Hybrid Mindset Blog

Should You Train To Failure?

Posted by Lacey Byrd on

Should You Train To Failure?

 

If you’ve watched the movie “Pumping Iron” you have probably seen the hardcore, peak intensity training that bodybuilders in the Golden Era went through.

 

Some of those bodybuilders, like Serge Nubret, swore by the effectiveness of training to failure… On EVERY SET!

 

And well, the truth is that for most of us, reaching failure on every working set will lead to burnout quite quickly.

 

This is why it is important to understand this concept and learn how to integrate it in your training regimen properly.

 

So let’s dive straight into this and discuss training to failure, shall we?

 

The Intensity Factor

In sports science and weight training, intensity measures how close you get to your maximum strength capabilities.

 

To put it simply, the heavier the weight you lift, the higher the intensity, meaning that technically, your one rep max (1RM) represents 100% intensity for you on a given exercise.

 

For example, if you can bench press 100 kg for one single rep, and fail to do a second rep unassisted, 100 kg is 100% intensity for you on the bench press.

 

Muscle Activation

 

One of the more important things to remember, is that the heavier you lift, the more fast-twitch muscle fibers are activated.

 

Fast-twitch fibers are the stronger, more powerful muscle fibers, which can exert great amounts of force, explosively.

 

However, fiber recruitment is the primary means of lifting heavier, only up until ~80% of your maximum strength capabilities (intensity).

 

Going above 85% and until failure is only possible with an increased frequency of brain to muscle signals.

 

What Does This Mean For Me?

 

With this information in mind, it is quite clear that training to failure is way more strenuous for the nervous system.

 

Nevertheless, reaching muscular failure is quite the powerful stimulus as well, but due to its strenuous nature, it should be properly implemented into your routine.

 

Generally, you should test around muscle failure, by only taking 1 set for each muscle group to failure, per week and working up from there.

 

If you go overboard with failure, you will experience:

 

  1. Joint/ligament aches
  2. Prolonged muscle exhaustion
  3. Lowered strength capabilities

 

Monitor those and adjust the volume of failure sets in your training split accordingly!

 

Failure And Muscle Growth

 

Some of the legends like Arnold & Serge can sell you on the idea that reaching failure is ESSENTIAL.

 

However, modern studies suggest that staying 2-5 repetitions shy of failure is more beneficial for muscle growth, than training to failure.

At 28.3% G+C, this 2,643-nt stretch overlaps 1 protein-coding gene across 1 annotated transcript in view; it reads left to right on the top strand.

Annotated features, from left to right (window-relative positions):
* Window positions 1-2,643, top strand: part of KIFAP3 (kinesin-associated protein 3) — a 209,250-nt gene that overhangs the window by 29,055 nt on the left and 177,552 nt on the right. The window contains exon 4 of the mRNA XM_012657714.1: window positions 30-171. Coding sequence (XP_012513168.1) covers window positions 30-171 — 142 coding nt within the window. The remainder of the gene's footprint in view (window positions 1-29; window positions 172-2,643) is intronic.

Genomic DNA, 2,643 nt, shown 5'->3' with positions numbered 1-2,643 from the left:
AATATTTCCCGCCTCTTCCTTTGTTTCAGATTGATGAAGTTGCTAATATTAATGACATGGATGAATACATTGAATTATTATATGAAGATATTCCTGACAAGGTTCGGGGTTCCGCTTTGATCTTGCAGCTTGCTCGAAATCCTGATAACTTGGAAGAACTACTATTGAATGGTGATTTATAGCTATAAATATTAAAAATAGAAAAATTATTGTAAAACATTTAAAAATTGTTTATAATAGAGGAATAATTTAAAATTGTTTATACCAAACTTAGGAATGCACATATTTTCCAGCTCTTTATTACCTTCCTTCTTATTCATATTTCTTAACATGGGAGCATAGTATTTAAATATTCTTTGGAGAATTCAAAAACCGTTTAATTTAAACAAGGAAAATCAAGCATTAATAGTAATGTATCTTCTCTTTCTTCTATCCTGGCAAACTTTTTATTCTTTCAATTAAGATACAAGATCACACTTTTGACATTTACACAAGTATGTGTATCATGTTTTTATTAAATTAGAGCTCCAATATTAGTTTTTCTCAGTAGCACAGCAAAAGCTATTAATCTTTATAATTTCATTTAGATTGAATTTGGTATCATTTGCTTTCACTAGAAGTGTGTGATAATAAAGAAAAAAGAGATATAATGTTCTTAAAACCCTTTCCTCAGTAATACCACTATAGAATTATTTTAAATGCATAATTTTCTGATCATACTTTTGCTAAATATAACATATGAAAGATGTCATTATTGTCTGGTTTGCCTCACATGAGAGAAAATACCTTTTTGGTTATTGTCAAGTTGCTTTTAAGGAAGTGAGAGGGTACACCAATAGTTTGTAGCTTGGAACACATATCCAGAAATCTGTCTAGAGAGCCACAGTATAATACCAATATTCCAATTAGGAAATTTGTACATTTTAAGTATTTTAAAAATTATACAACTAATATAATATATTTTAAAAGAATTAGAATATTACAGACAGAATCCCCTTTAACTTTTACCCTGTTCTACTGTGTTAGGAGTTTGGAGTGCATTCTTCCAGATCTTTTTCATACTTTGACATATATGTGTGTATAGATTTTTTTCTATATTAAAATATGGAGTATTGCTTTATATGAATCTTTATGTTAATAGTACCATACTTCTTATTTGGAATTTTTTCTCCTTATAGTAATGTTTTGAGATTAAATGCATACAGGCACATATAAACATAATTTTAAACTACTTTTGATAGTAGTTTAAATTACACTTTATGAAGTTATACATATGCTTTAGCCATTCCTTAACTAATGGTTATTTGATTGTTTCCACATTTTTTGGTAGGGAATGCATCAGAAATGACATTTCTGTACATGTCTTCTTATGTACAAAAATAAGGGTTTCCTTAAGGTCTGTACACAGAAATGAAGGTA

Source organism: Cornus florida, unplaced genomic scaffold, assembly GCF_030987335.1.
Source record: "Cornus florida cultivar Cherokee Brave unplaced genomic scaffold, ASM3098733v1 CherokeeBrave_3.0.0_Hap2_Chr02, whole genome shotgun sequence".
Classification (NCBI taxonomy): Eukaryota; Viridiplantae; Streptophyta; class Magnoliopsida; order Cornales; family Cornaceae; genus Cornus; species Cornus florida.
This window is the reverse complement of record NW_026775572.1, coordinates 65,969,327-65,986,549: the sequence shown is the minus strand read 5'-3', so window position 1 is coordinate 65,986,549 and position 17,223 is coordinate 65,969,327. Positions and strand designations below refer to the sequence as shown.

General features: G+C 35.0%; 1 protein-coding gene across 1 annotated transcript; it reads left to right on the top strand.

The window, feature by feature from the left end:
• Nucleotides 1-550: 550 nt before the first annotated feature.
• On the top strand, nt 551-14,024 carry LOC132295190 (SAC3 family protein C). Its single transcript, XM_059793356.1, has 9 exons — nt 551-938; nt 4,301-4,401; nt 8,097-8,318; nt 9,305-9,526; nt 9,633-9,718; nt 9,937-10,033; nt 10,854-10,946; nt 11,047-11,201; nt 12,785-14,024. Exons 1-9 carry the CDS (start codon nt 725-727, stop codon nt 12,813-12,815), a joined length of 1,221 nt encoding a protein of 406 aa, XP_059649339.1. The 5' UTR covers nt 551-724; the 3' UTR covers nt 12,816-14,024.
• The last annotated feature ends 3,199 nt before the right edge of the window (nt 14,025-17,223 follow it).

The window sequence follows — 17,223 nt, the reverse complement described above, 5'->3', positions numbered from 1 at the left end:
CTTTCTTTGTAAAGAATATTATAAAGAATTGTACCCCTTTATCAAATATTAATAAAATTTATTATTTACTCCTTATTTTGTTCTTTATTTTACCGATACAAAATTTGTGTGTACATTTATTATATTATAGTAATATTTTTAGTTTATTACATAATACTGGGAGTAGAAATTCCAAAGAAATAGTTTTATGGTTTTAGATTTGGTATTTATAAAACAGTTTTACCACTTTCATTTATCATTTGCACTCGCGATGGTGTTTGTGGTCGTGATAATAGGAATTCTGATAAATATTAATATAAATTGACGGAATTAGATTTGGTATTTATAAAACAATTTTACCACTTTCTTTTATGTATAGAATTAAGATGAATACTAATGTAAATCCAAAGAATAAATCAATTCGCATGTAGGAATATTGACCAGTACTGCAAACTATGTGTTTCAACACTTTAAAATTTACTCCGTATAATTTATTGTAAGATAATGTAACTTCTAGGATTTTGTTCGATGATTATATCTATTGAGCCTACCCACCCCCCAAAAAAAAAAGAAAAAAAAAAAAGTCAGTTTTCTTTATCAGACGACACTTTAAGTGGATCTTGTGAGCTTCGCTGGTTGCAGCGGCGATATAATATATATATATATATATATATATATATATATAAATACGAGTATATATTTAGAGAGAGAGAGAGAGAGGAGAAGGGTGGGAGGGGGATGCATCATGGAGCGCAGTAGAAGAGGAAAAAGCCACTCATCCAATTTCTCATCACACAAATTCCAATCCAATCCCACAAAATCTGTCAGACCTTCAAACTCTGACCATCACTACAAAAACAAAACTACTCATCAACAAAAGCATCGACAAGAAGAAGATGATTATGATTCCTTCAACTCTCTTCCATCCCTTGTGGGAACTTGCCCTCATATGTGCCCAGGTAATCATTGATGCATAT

Nevertheless, each and everyone reacts differently to certain stimuli, so your best bet is to, again, test around!

 

Take-Home Message

 

Carefully managing your training intensity will allow you to optimize your quality training volume in the long-term, thus creating a better stimulus and maximizing gains.

 

Improper implementation of training to failure can prevent this from happening, due to its innate ability to, well, fry your nervous system!

 

This is why, your main means of creating greater stimulus, should be to increase training weight, number of repetitions and sets, and also, opening up better recovery windows between sets.

 

Only when you have this covered, you should consider implementing sets to failure, in which case, you can start with just one set and see how far you can take it.

 

Train smart, not hard!

 

For more fitness tips, or to have a training and nutrition plan built for you and your goals, visit www.hybridathletetraining.com

Read more

Should You Train To Failure?

Posted by Lacey Byrd on

Should You Train To Failure?

 

If you’ve watched the movie “Pumping Iron” you have probably seen the hardcore, peak intensity training that bodybuilders in the Golden Era went through.

 

Some of those bodybuilders, like Serge Nubret, swore by the effectiveness of training to failure… On EVERY SET!

 

And well, the truth is that for most of us, reaching failure on every working set will lead to burnout quite quickly.

 

This is why it is important to understand this concept and learn how to integrate it in your training regimen properly.